Edinburgh-based brewer Scottish & Newcastle, the target of a combined bid from Carlsberg of Denmark and Heineken of the Netherlands and has unveiled a strategy to thwart the takeover and, in the process, become "leaner" through measures that include the sale of its loss-making wholesale unit in France that supplies Kronenbourg beer to French bars to C10, France''''s largest independent beer wholesaler, for £85 million - a move opposed by Heineken - and an agreement to produce its beer at the Molson Coors plants to cut down costs in the UK.
It also reiterated its opposition to 750 per-per-share bid from its two continental rivals.
The two raiders have agreed to split up the S&N''''s operations among themselves with Carlsberg taking full control of Russia-based brewer Baltic Beverages Holdings (BBH), which it owns jointly with S&N. BBH controls over 85 per cent of Baltika, Russia''''s biggest brewer. (See: Scottish & Newcastle rejects improved bid from Carlsberg and Heineken)
Moreover, S&N issued a combative response to the takeover bid; Its CEO John Dunsmore vowed to "take full control'''''''' of BBH along with a minority partner to pay for the deal without issuing shares.
He declared that there was no possibility of working with Carlsberg again. S&N has also launched arbitration proceedings aimed at forcing Carlsberg to give up its stake in BBH. S&N said that Carlsberg had breached the terms of the agreement for BBH by making the bid approach.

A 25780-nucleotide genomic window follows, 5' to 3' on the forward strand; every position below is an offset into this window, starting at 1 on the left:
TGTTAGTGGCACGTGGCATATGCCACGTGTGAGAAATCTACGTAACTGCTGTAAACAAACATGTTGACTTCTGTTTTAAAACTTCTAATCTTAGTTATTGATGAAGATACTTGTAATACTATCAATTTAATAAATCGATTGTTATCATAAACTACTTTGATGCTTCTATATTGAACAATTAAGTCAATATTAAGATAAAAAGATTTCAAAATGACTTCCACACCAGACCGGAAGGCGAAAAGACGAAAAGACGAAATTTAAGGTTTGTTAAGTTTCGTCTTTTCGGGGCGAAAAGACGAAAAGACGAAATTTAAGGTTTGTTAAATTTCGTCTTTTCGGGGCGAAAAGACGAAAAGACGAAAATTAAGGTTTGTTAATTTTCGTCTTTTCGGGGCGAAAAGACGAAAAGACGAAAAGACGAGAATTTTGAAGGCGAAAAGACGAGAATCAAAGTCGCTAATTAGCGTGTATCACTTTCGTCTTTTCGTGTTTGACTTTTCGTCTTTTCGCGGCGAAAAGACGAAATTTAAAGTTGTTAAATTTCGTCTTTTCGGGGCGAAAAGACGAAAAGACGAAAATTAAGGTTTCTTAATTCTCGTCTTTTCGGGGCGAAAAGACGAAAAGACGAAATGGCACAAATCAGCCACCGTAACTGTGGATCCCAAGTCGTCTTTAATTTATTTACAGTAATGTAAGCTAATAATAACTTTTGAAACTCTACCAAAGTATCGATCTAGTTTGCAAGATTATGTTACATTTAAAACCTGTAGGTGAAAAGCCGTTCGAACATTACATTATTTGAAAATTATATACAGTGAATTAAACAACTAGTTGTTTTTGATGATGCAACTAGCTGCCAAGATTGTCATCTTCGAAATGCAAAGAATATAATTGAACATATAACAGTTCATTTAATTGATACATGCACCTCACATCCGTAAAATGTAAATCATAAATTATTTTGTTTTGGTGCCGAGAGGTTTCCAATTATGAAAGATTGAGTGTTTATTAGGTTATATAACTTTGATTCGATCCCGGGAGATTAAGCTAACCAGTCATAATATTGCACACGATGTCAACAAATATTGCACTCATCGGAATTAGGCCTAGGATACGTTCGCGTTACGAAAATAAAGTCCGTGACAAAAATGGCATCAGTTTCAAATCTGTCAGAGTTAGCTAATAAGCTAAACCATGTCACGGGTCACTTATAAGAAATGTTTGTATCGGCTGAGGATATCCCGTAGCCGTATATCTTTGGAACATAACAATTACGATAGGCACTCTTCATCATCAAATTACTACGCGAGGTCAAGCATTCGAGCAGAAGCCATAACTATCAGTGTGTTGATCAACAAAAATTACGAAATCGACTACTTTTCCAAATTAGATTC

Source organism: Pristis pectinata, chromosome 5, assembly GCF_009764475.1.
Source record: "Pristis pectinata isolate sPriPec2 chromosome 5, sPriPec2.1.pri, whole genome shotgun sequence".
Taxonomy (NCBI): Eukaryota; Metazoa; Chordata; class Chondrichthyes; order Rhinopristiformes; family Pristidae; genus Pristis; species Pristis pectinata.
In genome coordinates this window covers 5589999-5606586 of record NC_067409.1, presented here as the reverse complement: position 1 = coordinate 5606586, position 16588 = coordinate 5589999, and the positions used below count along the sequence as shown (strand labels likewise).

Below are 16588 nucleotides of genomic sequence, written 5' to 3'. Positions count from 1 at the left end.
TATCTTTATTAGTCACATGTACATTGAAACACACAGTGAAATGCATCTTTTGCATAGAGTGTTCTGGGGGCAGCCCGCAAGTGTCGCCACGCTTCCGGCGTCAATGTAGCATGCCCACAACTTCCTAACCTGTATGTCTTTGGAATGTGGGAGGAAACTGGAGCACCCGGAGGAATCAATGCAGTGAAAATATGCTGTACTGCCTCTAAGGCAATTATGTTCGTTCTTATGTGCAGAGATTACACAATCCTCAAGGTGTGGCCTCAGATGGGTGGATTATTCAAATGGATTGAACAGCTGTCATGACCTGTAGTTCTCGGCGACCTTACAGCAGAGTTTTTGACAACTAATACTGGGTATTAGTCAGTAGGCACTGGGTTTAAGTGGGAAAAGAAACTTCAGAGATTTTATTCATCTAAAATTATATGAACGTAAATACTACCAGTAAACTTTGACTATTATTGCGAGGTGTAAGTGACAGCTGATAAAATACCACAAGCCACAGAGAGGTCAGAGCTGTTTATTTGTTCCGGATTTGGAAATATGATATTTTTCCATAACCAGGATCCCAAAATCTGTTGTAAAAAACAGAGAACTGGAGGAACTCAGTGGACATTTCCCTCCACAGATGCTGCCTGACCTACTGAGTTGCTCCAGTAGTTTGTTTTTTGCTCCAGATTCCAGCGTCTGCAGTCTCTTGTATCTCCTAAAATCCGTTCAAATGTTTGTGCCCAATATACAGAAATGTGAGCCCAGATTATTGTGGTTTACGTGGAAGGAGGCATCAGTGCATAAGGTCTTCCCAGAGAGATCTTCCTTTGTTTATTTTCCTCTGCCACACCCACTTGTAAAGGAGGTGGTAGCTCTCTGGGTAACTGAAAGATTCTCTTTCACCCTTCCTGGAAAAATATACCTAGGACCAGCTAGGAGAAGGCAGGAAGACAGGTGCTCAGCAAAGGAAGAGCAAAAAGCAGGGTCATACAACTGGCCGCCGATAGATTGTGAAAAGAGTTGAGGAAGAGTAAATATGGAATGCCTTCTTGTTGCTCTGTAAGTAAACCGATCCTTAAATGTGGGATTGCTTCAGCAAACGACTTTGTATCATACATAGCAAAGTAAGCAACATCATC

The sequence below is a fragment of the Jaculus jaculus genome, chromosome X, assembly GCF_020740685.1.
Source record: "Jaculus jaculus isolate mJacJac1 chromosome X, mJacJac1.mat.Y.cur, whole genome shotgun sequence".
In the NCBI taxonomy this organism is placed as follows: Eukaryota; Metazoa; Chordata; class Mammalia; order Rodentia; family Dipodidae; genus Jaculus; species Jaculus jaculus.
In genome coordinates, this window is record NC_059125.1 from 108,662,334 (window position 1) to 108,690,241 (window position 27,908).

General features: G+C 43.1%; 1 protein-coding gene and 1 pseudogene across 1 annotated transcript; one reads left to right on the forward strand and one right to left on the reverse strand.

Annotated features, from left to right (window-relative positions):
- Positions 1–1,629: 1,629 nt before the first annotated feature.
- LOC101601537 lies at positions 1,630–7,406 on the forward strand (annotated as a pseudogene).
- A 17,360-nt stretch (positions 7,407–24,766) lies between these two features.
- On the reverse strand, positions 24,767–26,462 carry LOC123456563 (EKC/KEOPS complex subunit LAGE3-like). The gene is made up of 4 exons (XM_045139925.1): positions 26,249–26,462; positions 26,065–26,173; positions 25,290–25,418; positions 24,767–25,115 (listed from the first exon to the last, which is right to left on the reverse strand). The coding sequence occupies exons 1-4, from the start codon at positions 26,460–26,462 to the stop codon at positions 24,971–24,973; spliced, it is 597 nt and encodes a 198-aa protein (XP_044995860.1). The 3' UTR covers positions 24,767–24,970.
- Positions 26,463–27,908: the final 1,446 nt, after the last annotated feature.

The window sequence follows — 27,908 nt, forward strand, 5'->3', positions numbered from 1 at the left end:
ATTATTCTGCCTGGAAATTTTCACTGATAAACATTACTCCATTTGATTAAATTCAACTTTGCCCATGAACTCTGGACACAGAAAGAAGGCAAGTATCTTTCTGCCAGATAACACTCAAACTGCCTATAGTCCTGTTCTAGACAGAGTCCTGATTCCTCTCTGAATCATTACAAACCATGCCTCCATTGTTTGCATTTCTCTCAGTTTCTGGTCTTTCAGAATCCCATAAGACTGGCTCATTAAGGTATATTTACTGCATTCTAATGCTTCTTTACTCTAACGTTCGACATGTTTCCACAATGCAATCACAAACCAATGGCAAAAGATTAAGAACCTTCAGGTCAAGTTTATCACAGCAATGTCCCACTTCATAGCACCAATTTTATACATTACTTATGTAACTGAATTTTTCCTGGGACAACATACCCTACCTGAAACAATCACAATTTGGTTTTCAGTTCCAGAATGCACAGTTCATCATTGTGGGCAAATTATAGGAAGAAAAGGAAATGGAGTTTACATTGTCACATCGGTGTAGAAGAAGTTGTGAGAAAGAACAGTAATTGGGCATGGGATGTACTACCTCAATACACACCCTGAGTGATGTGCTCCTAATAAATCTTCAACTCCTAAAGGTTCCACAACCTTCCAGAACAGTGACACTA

In its Q3 trading update, S&N said that it believed it had a "robust case" in the arbitration proceedings over BBH and was confident it would be in a position to take control of the business.
Dunsmore said in a statement, "The value driven asset management approach to managing the business has proved its worth in the UK where S&N is the leader in one of the most competitive and valuable beer markets in the world - and where we have leveraged a 26 per cent beer market share to grow our share of the UK major brewers profit pool from 46 per cent to 60 per cent in the last three years.
"I believe that this entrepreneurial model can be extended to deliver further success in our other European markets. In addition, S&N''''s portfolio of brands is a unique selling proposition in world beer, and is also particularly well adapted to growing partnerships in developing markets.
"Let there be no doubt: for the team at S&N, shareholder value maximisation is paramount. Nothing is sacred. I passionately believe that Scottish & Newcastle will deliver value to its shareholders that vindicates our response to the consortium proposal."